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Units could be condemned at Eureka Gardens

HUD officials tell residents some apartments could be condemned next week

JACKSONVILLE, Fla. – Some of the units in the trouble-plagued Eureka Gardens apartment complex could be condemned as early as next week, according to regional directors from the U.S. Department of Housing and Urban Development.

HUD Regional Director Ruben Brooks and Southeast Regional Administrator Edward Jennings flew into Jacksonville from Atlanta Thursday to meet with tenants and local leaders, including Jacksonville Mayor Lenny Curry.

"I want to operate in the spirit of cooperation, but we are going to do whatever we have to do to solve the problem," Curry said.

That includes possibly condemning the property.

HUD officials announced that possibility to tenants at a closed-door meeting that was filled to capacity.

Apartments could be condemned by next week if an engineering report reveals the stairwells are unsafe, if carbon monoxide detectors aren't installed in the units and if windows don't open and close in the units.

According to HUD, if the stairwells aren't repaired by Nov. 4, the apartments both upstairs and downstairs in that unit will be condemned. Units with windows that don't open and close by Nov. 4 will be condemned, and units without carbon monoxide detectors installed by Nov. 9 will be condemned.

If issues like mold and leaking pipes can be fixed, the owner, the Rev. Richard Hamlet of Global Ministries Foundation, has until Dec. 4 to make those repairs. Federal HUD officials will return to do a re-inspection of Eureka Gardens on Dec. 4.

Hamlet, who was not at the meeting because he was flying home to Tennessee, fired his much-criticized property manager Wednesday evening.

Holli Garrard, whose husband performed maintenance on malfunctioning air-conditioning units at the complex without a state license, was fired at the end of the work day, Hamlet said. Hamlet has agreed to reimburse every tenant $50 for the illegal work Garrard's husband performed. Hamlet said Wednesday that accountability starts at the top.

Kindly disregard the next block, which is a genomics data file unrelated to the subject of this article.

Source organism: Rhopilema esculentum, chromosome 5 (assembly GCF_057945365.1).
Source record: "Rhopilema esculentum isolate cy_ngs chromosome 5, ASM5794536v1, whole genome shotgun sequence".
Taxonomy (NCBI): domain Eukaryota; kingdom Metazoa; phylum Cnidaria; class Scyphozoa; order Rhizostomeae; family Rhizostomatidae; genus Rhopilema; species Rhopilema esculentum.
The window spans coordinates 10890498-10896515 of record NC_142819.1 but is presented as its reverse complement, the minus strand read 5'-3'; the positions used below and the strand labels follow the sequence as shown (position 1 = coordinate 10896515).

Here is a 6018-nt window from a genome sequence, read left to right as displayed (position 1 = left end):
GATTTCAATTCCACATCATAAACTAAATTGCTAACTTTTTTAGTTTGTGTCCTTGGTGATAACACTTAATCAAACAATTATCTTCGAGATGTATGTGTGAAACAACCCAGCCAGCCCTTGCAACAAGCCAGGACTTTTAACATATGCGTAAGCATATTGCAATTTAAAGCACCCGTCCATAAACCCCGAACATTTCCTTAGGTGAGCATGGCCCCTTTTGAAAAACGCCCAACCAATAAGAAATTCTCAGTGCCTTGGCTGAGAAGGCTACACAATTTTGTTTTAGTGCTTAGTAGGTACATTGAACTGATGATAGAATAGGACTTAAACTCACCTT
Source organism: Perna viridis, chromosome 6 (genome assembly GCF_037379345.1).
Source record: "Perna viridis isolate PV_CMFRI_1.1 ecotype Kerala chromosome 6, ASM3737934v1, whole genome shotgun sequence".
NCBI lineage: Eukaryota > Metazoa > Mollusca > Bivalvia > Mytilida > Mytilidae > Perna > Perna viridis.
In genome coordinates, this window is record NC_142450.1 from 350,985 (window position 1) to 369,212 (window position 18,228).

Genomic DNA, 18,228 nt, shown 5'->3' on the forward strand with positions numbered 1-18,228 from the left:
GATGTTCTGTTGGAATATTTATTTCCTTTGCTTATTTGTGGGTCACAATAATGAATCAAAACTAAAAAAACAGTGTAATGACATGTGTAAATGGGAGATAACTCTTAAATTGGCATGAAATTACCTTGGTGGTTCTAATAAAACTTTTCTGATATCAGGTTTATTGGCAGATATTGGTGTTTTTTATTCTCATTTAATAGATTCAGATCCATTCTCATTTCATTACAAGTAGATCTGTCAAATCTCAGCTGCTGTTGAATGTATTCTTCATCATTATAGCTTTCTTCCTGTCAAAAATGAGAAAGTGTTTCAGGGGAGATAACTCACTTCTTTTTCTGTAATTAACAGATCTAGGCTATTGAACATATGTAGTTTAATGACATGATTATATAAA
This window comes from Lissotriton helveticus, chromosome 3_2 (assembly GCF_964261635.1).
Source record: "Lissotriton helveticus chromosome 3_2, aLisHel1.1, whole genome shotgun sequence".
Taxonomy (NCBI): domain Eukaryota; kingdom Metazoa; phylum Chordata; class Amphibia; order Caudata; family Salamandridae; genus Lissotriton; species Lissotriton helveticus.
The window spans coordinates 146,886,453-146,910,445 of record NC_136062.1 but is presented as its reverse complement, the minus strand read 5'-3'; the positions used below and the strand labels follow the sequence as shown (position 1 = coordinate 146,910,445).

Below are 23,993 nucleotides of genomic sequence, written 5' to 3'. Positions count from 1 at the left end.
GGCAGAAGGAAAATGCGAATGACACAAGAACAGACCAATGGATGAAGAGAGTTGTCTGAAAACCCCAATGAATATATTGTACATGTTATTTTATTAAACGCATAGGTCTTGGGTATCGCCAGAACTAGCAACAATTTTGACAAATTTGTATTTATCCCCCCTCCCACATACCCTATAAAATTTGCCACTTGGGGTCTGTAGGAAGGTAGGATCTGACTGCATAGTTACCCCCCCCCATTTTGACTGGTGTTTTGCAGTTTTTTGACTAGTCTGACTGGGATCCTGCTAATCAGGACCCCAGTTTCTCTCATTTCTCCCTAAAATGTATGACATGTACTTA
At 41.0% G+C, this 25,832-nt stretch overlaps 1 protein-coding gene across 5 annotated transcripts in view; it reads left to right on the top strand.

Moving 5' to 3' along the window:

"As owner, I'm mandating that changes take place immediately at the apartment complex," Hamlet said. "It starts with the quarterback."

Hamlet said that right now, Garrard is the only employee he's fired. He said he's re-training the other existing employees at the complex, which has been under fire since its residents brought attention to their deplorable living conditions, including mold, crumbling stairways and gas leaks.

FULL COVERAGE: Continuing investigative reports into conditions at Eureka Gardens

Those residents were given the opportunity to sound off to the upper-level HUD officials Thursday afternoon, and they took advantage.

"They're 'doing inspections' and 'doing the best we can.' No, you're not," Tiffany Peterson said. "Our stairs are falling down, and we have mold in our apartments."

One after the other, infuriated Eureka Gardens residents voiced their concerns about their living conditions.

"My son has asthma and seizures," Taneisha Sermons said, adding that she blamed his condition on the apartment. "He wasn't sick when I had him."

Sermons said she doesn't want the apartments repaired at the complex. She said they should all be condemned. That sentiment was repeated over and over to the HUD officials as tenants said some of the apartment's issues are beyond repair.

Richard Hamlet speaks after meeting with Mayor Lenny Curry.

"They need to give us vouchers so we can move," Sermons said. "We've been here too long."

By law, Hamlet (pictured) has to provide displaced families with either a new apartment or a hotel room until the repairs are completed.

Tenants have been dealing with mold, crumbling stairways and gas leaks at the complex for months.  It's been three weeks since city code inspectors went into the apartments and found deplorable conditions. Inspectors entered 165 units during the two-day sweep and found violations in 163 of them. Of those, three were tenant violations. The rest were the responsibility of the landlord.

Despite those conditions, the complex passed a HUD inspection earlier this year, but that score was later voided by HUD in a rare move.

HUD re-inspected all 400 units of the complex, but the results of those inspections have not been released to the public or to city leaders. HUD said that report should be completed Nov. 4, the same day Eureka Gardens is due for re-inspections by the city.

After a meeting with Hamlet Wednesday, Curry promised to hold Hamlet's feet to the fire on improvements to the complex. He told Hamlet he wants a detailed plan for fixes in his hand by Nov. 6.

Hamlet's contract with HUD expires in March. He could choose to recertify or opt out. He is guaranteed monthly rent per unit that totals $3 million a year.